Mexico is a country that’s not been on the radar for the majority of Australian exporters – until now.
Under the recently signed Trans Pacific Partnership trade agreement (TPP-11) Mexico will eliminate tariffs across a broad range of imported products.
This will provide unprecedented opportunities for TPP-11 signatories – including Australia.
Over the next 10 years Mexico has agreed to progressively eliminate tariffs on beef, sheep meat, dairy products (including yoghurt), resources/energy, rice and manufactured goods.
Last year, Mexico imported US$420.4 billion worth of goods from around the globe – an increase of 10.3% since 2013 and up by 8.6% from 2016 to 2017.
Almost half (48.7%) of Mexico’s total imports by value last year were purchased from the United States and Canada – fellow signatories to the North American Free Trade Agreement (NAFTA).
Mexico’s key trading partners
Mexico's $2.4 trillion economy – 11th largest in the world – has become increasingly oriented toward manufacturing since NAFTA entered into force in 1994.
Per capita income is roughly one-third that of the US and income distribution remains highly unequal.
Mexico has become the US' second-largest export market and third-largest source of imports. In 2016, two-way trade in goods and services exceeded $579 billion.
Trade partners in Asia accounted for 35.1% of Mexican import purchases while 12.5% worth originated from Europe. Smaller percentages came from Africa (0.3%) and Latin America plus the Caribbean (3.1%).
Given Mexico’s population of 124.6 million people, its total $420.4 billion in 2017 imports translates to roughly $3,400 in yearly product demand from every person in the country.
Uncertainty surrounding the future of NAFTA
But in 2018 we may see a different ball game.
Mexico’s economy will be vulnerable to uncertainty surrounding the future of NAFTA. This follows the big shift in domestic trade policies under the new Trump administration.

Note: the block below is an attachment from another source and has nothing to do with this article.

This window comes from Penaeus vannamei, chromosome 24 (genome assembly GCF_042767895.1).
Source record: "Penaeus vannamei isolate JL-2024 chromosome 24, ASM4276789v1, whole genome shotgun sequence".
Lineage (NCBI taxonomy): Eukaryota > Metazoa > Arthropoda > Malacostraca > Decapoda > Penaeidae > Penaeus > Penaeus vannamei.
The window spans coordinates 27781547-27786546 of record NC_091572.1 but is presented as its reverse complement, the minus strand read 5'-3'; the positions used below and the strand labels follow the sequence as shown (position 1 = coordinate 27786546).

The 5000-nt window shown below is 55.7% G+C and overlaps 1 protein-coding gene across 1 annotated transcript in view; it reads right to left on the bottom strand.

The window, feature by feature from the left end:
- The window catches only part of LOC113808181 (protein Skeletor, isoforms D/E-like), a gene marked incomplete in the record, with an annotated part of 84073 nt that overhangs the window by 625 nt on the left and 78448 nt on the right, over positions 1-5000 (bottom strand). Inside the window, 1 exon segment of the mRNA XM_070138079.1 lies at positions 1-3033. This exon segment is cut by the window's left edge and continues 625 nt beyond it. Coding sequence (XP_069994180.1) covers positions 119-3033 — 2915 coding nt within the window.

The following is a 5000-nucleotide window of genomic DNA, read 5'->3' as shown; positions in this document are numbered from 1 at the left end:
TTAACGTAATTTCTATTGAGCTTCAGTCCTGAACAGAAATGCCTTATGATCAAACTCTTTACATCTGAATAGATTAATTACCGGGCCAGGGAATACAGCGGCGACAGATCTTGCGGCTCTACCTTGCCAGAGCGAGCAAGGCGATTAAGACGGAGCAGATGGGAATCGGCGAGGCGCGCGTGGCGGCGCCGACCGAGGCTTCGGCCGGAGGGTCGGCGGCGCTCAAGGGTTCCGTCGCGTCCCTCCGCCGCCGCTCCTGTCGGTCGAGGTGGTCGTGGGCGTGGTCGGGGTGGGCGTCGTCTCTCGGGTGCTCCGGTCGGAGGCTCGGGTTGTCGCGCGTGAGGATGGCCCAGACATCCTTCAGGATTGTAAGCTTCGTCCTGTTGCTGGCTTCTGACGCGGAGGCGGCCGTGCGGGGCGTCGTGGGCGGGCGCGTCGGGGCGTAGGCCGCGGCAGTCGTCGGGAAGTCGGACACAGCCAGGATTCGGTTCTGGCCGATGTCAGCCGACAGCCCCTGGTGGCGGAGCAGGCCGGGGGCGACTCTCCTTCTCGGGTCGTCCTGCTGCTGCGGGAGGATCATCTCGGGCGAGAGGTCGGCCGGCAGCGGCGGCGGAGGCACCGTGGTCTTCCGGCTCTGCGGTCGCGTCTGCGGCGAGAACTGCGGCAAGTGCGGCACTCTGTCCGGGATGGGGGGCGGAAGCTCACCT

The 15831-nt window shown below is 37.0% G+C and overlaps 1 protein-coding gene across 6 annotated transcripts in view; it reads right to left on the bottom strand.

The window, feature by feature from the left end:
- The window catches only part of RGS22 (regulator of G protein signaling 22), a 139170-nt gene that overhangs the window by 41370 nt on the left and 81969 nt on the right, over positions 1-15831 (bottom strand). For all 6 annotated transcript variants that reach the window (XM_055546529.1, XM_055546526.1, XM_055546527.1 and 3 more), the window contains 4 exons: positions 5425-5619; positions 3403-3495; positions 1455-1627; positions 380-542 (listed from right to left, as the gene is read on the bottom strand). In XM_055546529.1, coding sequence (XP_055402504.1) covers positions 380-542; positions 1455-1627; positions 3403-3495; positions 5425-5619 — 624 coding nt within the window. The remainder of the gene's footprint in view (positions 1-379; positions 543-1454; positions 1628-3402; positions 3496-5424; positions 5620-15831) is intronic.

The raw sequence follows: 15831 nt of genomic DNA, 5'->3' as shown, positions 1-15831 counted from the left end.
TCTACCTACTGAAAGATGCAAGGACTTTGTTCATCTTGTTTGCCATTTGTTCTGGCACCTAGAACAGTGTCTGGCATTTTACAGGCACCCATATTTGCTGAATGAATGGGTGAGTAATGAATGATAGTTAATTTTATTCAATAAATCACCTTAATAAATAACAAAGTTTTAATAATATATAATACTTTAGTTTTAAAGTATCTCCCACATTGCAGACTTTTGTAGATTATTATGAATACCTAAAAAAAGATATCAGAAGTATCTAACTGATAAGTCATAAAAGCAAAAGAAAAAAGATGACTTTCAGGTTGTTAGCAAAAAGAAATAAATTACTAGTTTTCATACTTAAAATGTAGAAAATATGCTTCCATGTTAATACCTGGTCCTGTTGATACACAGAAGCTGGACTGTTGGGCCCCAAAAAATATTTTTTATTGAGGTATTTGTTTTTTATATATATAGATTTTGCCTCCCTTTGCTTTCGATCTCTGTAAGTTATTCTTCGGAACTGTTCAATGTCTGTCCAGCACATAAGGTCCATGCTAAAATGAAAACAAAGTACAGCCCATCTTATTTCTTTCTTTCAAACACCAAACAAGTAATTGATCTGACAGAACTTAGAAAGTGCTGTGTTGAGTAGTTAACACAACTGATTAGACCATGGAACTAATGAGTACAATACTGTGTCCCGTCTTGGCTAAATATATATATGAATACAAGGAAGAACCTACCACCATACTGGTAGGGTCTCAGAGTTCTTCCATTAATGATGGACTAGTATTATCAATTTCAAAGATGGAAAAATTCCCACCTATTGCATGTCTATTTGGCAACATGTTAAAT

A number of roadblocks still remain after the seventh round of NAFTA negotiations which began on February 26.
Canada and Mexico have rejected contentious US proposals with rising probability of the attempt to renegotiate totally collapsing.
And Mexico’s trade relations with China are tense. Mexico is running an overwhelming trade deficit with China and is at the forefront of international efforts to introduce trade protectionist measures against China.
Opening the door to Australian imports
While Mexico has a comparatively liberal goods trade policy, its services import regime is far more restrictive.
This may open the door even wider for Australian exporters.
In a recent report compiled by Dun & Bradstreet and released by EMIS, a leading provider of industry intelligence, exporters are advised to closely monitor current events involving Mexico’s major trading partners.
“Formal and informal barriers to entry exist in some sectors (particularly services), but we expect a further relaxation of restrictions in the short term as the government continues to improve access for foreign investment in key sectors,” the report notes.
“The tourism sector, Mexico’s third largest source of revenue after remittances and oil, has seen substantial investment in recent years and should grow at robust rates.”
Also, opening the telecoms and energy sector to private-sector participation should create new investment opportunities for local and foreign firms in the short to medium term, it predicts.
The EMIS report recommends the following:
- Follow NAFTA renegotiations for potential impacts on business operations ?
- Watch for policy statements from the US vis-a-vis shifts in US trade, immigration and foreign policy ?
- Assess new opportunities presented by Mexico's membership of multilateral trade agreements, which could become more important if the US adopts a protectionist stance ?
- Monitor changes in Mexico’s service import regime, given its participation in WTO negotiations for a free services trade agreement
EMIS recently launched its 2018 Foresight Report with key information on 125 emerging economies.
The report includes current risks and opportunities for exporters to Mexico.
To obtain a FREE copy of the EMIS 2018 Foresight Report click here